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Showing posts from September, 2013

Free Prostate Screening! What's the catch?

I just got an email from a hospital where I sometimes practice with a picture of two aging but clearly active and vital men standing on a beach with the words "Free Prostate Cancer Screening" printed below in an attractive font. The hospital is sponsoring the screening, along with the urology clinic affiliated with the hospital. The advertisement gives guidelines for who should avail themselves of this service, including men as young as 35 years old if there is a family history of prostate cancer and otherwise 55 and older, with no maximum age.

The prostate is a walnut shaped gland that surrounds the urethra, in front of the rectum and just prior to the penis. It produces prostatic fluid which helps carry sperm to wherever they eventually end up. Prostate cancer screening, that is checking a man's prostate cancer via a rectal exam and also performing a blood test for PSA (Prostate Specific Antigen) has been of questionable utility for decades, and finally last year the …

What is "overdiagnosis"?

I got an invitation in my e-mail a couple of days ago for a dinner presentation to the Central Oregon Medical Society given by H. Gilbert Welch M.D. on the subject of overdiagnosis. I was intrigued. A little less than a year ago Dr. Welch, an internist and professor at Dartmouth Medical School and Archie Bleyer M.D., a former pediatric oncologist and now a research professor at Oregon Health and Sciences University wrote a controversial article presenting compelling evidence that regular mammograms lead to death and disability related to aggressive treatment in many of the patients who were diagnosed with breast cancer but that it did not significantly improve survival.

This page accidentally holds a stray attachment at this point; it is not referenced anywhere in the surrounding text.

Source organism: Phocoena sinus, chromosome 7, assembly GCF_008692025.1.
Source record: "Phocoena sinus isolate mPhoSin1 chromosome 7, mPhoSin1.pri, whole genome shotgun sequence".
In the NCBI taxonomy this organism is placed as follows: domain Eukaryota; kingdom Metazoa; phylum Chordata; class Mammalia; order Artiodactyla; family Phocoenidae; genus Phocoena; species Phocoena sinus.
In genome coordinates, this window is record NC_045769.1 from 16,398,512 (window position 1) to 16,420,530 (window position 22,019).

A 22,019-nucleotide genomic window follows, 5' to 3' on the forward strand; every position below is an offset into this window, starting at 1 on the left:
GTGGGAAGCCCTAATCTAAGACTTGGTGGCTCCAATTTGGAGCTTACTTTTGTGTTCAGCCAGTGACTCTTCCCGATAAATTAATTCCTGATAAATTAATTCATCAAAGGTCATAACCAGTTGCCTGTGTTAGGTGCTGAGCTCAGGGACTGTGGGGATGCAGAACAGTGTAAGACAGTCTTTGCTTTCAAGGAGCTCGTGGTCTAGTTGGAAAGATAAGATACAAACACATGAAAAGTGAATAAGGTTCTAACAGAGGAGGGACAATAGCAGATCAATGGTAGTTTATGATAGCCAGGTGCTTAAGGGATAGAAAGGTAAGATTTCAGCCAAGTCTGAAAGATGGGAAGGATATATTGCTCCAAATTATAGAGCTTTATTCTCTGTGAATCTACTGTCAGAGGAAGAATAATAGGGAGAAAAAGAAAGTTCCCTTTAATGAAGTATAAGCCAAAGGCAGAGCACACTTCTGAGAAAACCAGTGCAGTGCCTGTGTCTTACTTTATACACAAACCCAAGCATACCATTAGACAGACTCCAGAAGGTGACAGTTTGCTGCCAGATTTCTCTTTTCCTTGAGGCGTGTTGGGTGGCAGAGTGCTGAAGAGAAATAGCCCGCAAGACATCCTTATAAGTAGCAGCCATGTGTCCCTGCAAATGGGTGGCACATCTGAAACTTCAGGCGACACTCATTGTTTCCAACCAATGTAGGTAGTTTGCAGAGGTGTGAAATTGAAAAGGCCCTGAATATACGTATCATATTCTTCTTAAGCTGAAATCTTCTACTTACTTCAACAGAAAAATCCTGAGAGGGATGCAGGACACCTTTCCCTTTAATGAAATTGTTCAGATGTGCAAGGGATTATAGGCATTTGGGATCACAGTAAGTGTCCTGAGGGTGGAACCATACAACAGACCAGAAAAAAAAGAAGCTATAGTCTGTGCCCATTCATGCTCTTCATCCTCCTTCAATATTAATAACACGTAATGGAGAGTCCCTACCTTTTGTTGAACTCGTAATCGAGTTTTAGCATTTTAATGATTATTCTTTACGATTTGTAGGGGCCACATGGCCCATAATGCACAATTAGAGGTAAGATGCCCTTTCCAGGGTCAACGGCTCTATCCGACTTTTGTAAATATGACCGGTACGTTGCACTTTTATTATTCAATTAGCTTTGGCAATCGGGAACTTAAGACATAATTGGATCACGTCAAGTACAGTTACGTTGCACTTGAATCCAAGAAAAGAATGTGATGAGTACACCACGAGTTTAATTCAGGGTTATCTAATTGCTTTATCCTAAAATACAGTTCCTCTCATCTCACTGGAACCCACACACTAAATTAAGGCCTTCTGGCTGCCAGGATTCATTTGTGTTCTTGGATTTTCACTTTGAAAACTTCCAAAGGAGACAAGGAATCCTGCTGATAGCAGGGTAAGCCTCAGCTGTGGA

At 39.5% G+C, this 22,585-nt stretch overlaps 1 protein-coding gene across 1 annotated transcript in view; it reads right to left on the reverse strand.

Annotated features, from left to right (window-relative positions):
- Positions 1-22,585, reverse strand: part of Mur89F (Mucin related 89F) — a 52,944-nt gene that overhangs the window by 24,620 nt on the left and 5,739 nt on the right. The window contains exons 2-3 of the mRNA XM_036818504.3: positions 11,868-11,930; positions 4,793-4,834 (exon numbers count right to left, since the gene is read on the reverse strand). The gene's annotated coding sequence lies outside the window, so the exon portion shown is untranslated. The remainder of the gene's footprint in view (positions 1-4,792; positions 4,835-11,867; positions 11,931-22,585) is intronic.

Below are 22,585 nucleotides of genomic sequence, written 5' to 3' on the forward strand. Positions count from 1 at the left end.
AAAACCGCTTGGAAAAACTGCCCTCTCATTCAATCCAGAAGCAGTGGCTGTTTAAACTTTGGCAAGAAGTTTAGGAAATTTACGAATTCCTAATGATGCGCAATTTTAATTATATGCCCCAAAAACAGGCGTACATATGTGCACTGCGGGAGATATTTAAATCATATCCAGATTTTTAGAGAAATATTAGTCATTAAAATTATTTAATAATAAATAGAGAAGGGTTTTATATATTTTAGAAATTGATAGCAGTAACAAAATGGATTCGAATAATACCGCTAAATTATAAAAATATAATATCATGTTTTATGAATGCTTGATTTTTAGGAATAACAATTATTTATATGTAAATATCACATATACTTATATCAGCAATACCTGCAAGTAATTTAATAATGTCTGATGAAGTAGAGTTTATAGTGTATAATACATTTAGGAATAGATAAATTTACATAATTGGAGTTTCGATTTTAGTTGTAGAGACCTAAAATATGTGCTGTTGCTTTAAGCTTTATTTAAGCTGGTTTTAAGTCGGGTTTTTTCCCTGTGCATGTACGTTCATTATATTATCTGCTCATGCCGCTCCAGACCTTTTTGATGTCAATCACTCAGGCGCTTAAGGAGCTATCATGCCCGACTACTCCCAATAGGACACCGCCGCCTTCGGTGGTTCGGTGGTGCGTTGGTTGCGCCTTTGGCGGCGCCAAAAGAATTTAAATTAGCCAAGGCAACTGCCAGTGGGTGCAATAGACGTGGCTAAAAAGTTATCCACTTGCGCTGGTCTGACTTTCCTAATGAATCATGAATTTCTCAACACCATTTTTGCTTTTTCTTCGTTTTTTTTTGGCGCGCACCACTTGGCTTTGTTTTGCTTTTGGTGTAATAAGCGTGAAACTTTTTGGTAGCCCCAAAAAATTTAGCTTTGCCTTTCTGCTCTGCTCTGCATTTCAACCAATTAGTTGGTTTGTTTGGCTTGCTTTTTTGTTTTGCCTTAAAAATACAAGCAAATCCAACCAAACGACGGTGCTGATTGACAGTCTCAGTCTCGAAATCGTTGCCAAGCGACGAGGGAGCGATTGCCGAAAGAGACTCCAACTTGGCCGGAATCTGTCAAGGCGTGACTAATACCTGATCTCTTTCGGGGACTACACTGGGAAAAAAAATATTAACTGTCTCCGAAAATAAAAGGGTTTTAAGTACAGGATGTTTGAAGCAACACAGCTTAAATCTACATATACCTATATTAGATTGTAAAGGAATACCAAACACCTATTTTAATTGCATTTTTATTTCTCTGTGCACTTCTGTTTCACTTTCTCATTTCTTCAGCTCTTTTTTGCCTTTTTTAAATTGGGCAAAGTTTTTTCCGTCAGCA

Dr. Welch has been studying overdiagnosis for a couple of decades and has written two books, Should I Be Tested For Cancer-maybe not and here's why and Overdiagnosed: making people sick in the pursuit of health. I have peeked at the second one and found it to be well written, with a non-physician audience intended…

Water and hand sanitization: some thoughts about technology and hygiene and how not to get sick or make other people sick.

This summer has been full of adventures in and around water, alongside people with and without disease caused by infectious intestinal organisms. It's been lots of fun, and I dearly yearned not to be slowed down by explosive vomiting and diarrhea. Because of this intense yearning not to feel like crap, I have been doing lots of studying and thinking about both hand hygiene and water purification and have been experimenting with various techniques and technologies.

Most infectious ills of the gut are transmitted by the fecal-oral route. The bacterium, parasite, virus or other unspecified microorganism must make its way from the feces (or sometimes vomit) of the infected person to the mouth of the new host to be ingested, thence to infect and cause disease. For many conditions it does not take many organisms to cause infection, and some of the causative entities can survive outside of a host in pretty unfriendly environments for various amounts of time (up to around 2 weeks for nor…